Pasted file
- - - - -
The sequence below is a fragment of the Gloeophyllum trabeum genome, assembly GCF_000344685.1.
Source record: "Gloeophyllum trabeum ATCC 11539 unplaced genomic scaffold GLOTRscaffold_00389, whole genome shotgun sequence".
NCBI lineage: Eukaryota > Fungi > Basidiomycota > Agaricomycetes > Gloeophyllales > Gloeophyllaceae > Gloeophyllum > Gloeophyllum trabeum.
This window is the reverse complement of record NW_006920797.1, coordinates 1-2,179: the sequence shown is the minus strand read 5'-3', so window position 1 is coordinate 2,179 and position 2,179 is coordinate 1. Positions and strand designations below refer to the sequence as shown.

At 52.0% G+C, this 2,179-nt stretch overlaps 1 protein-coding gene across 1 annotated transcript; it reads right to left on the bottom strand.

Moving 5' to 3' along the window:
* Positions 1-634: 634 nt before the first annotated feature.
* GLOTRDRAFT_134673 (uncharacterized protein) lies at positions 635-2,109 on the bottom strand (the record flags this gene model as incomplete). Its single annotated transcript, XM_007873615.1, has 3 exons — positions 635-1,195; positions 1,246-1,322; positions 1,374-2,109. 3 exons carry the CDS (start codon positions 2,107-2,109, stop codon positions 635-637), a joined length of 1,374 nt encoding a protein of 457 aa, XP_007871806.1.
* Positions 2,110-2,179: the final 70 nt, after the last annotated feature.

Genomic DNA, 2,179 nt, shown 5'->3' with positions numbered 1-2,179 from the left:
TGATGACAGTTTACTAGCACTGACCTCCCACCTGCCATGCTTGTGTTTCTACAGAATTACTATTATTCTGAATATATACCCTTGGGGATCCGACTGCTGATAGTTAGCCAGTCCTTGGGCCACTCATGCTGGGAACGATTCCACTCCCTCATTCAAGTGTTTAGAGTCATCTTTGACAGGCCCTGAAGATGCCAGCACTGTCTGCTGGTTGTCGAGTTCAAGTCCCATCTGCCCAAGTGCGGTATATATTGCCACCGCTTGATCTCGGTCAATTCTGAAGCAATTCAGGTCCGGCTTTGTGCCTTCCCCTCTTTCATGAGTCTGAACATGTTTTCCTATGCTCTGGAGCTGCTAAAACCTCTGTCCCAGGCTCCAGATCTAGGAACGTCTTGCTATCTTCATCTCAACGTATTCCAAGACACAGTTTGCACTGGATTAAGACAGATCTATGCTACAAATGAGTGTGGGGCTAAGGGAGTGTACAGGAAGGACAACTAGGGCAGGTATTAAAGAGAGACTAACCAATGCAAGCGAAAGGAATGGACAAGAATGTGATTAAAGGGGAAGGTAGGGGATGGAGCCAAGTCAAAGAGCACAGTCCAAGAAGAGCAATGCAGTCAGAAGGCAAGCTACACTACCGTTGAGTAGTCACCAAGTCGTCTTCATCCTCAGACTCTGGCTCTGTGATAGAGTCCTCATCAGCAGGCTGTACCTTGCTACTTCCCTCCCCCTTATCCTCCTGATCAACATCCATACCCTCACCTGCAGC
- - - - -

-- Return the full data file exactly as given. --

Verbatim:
The sequence below is a fragment of the Gloeophyllum trabeum genome, assembly GCF_000344685.1.
Source record: "Gloeophyllum trabeum ATCC 11539 unplaced genomic scaffold GLOTRscaffold_00389, whole genome shotgun sequence".
NCBI lineage: Eukaryota > Fungi > Basidiomycota > Agaricomycetes > Gloeophyllales > Gloeophyllaceae > Gloeophyllum > Gloeophyllum trabeum.
This window is the reverse complement of record NW_006920797.1, coordinates 1-2,179: the sequence shown is the minus strand read 5'-3', so window position 1 is coordinate 2,179 and position 2,179 is coordinate 1. Positions and strand designations below refer to the sequence as shown.

At 52.0% G+C, this 2,179-nt stretch overlaps 1 protein-coding gene across 1 annotated transcript; it reads right to left on the bottom strand.

Moving 5' to 3' along the window:
* Positions 1-634: 634 nt before the first annotated feature.
* GLOTRDRAFT_134673 (uncharacterized protein) lies at positions 635-2,109 on the bottom strand (the record flags this gene model as incomplete). Its single annotated transcript, XM_007873615.1, has 3 exons — positions 635-1,195; positions 1,246-1,322; positions 1,374-2,109. 3 exons carry the CDS (start codon positions 2,107-2,109, stop codon positions 635-637), a joined length of 1,374 nt encoding a protein of 457 aa, XP_007871806.1.
* Positions 2,110-2,179: the final 70 nt, after the last annotated feature.

Genomic DNA, 2,179 nt, shown 5'->3' with positions numbered 1-2,179 from the left:
TGATGACAGTTTACTAGCACTGACCTCCCACCTGCCATGCTTGTGTTTCTACAGAATTACTATTATTCTGAATATATACCCTTGGGGATCCGACTGCTGATAGTTAGCCAGTCCTTGGGCCACTCATGCTGGGAACGATTCCACTCCCTCATTCAAGTGTTTAGAGTCATCTTTGACAGGCCCTGAAGATGCCAGCACTGTCTGCTGGTTGTCGAGTTCAAGTCCCATCTGCCCAAGTGCGGTATATATTGCCACCGCTTGATCTCGGTCAATTCTGAAGCAATTCAGGTCCGGCTTTGTGCCTTCCCCTCTTTCATGAGTCTGAACATGTTTTCCTATGCTCTGGAGCTGCTAAAACCTCTGTCCCAGGCTCCAGATCTAGGAACGTCTTGCTATCTTCATCTCAACGTATTCCAAGACACAGTTTGCACTGGATTAAGACAGATCTATGCTACAAATGAGTGTGGGGCTAAGGGAGTGTACAGGAAGGACAACTAGGGCAGGTATTAAAGAGAGACTAACCAATGCAAGCGAAAGGAATGGACAAGAATGTGATTAAAGGGGAAGGTAGGGGATGGAGCCAAGTCAAAGAGCACAGTCCAAGAAGAGCAATGCAGTCAGAAGGCAAGCTACACTACCGTTGAGTAGTCACCAAGTCGTCTTCATCCTCAGACTCTGGCTCTGTGATAGAGTCCTCATCAGCAGGCTGTACCTTGCTACTTCCCTCCCCCTTATCCTCCTGATCAACATCCATACCCTCACCTGCAGC